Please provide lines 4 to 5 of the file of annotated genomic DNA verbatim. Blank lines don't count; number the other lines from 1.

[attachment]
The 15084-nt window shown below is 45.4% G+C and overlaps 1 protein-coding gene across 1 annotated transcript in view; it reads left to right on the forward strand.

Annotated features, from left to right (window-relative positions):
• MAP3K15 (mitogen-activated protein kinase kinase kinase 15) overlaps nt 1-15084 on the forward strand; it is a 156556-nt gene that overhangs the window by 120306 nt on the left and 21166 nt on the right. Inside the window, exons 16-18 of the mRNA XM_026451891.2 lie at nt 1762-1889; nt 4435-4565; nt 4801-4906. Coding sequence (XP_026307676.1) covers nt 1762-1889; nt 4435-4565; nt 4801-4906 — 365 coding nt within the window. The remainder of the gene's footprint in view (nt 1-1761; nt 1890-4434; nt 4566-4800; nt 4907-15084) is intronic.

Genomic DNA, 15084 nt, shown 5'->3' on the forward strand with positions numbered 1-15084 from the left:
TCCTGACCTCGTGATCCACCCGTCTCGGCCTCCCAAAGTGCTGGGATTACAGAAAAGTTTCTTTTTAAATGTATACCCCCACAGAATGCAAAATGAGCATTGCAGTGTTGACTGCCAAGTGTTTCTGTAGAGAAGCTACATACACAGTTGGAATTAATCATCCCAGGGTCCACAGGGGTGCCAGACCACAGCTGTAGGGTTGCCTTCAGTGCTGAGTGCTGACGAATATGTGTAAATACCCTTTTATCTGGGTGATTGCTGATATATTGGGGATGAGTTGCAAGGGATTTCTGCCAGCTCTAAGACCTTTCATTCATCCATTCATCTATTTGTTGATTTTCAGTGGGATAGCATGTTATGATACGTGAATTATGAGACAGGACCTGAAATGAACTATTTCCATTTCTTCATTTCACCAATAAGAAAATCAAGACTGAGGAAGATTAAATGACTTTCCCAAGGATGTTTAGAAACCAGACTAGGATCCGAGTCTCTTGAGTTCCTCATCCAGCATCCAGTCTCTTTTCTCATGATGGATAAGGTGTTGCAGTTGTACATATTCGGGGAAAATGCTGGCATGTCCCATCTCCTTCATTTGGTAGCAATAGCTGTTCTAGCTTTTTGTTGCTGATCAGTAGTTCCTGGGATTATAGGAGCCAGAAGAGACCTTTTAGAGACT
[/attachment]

Genomic DNA, 15084 nt, shown 5'->3' on the forward strand with positions numbered 1-15084 from the left:
TCCTGACCTCGTGATCCACCCGTCTCGGCCTCCCAAAGTGCTGGGATTACAGAAAAGTTTCTTTTTAAATGTATACCCCCACAGAATGCAAAATGAGCATTGCAGTGTTGACTGCCAAGTGTTTCTGTAGAGAAGCTACATACACAGTTGGAATTAATCATCCCAGGGTCCACAGGGGTGCCAGACCACAGCTGTAGGGTTGCCTTCAGTGCTGAGTGCTGACGAATATGTGTAAATACCCTTTTATCTGGGTGATTGCTGATATATTGGGGATGAGTTGCAAGGGATTTCTGCCAGCTCTAAGACCTTTCATTCATCCATTCATCTATTTGTTGATTTTCAGTGGGATAGCATGTTATGATACGTGAATTATGAGACAGGACCTGAAATGAACTATTTCCATTTCTTCATTTCACCAATAAGAAAATCAAGACTGAGGAAGATTAAATGACTTTCCCAAGGATGTTTAGAAACCAGACTAGGATCCGAGTCTCTTGAGTTCCTCATCCAGCATCCAGTCTCTTTTCTCATGATGGATAAGGTGTTGCAGTTGTACATATTCGGGGAAAATGCTGGCATGTCCCATCTCCTTCATTTGGTAGCAATAGCTGTTCTAGCTTTTTGTTGCTGATCAGTAGTTCCTGGGATTATAGGAGCCAGAAGAGACCTTTTAGAGACT